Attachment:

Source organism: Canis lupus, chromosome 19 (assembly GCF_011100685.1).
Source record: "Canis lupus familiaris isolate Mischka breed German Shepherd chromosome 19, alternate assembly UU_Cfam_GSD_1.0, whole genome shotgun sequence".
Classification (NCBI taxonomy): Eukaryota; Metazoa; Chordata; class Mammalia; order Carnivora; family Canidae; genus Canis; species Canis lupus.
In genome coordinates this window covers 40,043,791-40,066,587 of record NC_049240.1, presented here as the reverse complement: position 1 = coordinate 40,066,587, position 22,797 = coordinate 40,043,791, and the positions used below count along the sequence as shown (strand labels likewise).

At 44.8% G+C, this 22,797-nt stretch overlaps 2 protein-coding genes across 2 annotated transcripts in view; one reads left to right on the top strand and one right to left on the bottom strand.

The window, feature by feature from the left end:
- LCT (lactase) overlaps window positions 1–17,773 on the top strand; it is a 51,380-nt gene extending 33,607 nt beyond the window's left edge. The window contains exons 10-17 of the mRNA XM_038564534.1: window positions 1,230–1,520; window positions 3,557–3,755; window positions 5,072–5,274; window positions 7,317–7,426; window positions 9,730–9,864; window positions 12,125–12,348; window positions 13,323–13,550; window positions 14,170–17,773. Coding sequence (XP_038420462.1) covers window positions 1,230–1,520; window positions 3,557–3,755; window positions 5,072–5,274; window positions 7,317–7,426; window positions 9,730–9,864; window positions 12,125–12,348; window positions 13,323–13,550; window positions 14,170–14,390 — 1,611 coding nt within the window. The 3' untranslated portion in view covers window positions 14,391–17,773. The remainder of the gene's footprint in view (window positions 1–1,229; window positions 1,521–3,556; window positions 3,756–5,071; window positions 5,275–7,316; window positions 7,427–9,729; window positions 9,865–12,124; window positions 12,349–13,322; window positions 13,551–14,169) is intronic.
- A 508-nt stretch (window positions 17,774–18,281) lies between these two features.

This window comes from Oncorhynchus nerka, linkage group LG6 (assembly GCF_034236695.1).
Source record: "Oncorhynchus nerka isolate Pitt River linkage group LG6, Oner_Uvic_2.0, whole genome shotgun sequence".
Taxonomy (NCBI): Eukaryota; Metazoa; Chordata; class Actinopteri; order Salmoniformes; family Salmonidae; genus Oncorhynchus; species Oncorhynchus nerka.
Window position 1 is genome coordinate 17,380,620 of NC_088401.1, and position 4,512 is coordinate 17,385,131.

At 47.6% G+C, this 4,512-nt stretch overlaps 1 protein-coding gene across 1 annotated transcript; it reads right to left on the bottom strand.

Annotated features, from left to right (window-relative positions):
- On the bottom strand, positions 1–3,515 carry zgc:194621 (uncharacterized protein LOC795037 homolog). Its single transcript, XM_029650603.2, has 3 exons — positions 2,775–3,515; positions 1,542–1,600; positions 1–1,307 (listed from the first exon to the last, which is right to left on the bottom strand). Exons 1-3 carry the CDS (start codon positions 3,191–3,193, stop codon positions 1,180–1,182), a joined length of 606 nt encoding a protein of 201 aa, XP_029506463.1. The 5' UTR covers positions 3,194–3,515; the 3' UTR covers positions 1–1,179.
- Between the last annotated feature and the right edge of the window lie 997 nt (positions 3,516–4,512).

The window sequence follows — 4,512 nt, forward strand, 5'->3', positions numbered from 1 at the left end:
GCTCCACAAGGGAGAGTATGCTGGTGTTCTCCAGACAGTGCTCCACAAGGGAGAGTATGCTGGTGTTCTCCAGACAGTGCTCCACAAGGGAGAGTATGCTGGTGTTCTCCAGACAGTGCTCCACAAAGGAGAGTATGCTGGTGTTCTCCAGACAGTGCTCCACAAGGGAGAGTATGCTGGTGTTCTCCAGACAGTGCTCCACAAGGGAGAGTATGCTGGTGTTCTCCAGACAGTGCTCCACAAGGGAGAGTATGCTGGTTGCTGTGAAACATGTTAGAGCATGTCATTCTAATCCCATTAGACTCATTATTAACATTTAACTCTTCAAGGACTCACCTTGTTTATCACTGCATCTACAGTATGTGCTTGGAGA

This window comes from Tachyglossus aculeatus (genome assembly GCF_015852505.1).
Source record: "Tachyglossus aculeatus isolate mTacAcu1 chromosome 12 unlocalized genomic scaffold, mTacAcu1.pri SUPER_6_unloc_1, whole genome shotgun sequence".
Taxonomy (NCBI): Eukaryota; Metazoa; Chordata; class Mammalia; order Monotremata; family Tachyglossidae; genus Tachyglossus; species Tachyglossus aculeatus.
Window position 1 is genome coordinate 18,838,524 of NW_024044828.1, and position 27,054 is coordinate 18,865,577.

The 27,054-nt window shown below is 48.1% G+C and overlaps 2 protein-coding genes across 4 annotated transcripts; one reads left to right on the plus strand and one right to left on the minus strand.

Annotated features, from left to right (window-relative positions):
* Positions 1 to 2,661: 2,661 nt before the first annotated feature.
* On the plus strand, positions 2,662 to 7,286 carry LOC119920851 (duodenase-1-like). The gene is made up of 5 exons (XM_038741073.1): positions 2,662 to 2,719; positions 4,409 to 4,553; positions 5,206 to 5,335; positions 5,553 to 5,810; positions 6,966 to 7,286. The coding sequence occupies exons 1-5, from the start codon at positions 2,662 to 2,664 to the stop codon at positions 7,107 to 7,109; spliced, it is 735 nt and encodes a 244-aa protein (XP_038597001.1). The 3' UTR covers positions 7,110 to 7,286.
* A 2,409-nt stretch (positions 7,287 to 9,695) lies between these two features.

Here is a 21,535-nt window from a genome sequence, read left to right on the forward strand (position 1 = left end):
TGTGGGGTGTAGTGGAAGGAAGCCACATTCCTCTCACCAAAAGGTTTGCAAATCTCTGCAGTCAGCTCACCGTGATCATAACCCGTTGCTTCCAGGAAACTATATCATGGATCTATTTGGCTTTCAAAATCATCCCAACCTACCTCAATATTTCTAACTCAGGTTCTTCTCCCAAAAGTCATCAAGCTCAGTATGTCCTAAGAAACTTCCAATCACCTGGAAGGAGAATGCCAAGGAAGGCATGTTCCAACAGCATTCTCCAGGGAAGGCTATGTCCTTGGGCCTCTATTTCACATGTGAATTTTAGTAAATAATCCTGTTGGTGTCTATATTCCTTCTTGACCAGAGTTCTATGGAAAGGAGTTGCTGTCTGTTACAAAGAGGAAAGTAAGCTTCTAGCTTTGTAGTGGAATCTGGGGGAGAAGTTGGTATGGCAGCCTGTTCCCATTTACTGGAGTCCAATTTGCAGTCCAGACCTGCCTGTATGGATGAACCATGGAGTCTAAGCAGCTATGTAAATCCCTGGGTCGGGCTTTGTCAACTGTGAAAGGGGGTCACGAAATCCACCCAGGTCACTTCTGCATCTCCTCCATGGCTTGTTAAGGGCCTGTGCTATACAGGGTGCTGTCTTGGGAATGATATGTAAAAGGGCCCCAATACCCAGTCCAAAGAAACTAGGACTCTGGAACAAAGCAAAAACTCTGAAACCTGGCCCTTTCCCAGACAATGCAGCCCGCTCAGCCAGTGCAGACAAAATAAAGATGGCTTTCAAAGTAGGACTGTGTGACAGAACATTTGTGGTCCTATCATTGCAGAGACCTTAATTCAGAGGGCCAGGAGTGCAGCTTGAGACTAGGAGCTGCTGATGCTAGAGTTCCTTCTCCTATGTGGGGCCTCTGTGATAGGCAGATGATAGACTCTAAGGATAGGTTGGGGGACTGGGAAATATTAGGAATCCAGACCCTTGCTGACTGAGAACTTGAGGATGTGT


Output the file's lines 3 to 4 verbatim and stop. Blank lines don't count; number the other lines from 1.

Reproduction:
Classification (NCBI taxonomy): Eukaryota; Metazoa; Chordata; class Mammalia; order Carnivora; family Canidae; genus Canis; species Canis lupus.
In genome coordinates this window covers 40,043,791-40,066,587 of record NC_049240.1, presented here as the reverse complement: position 1 = coordinate 40,066,587, position 22,797 = coordinate 40,043,791, and the positions used below count along the sequence as shown (strand labels likewise).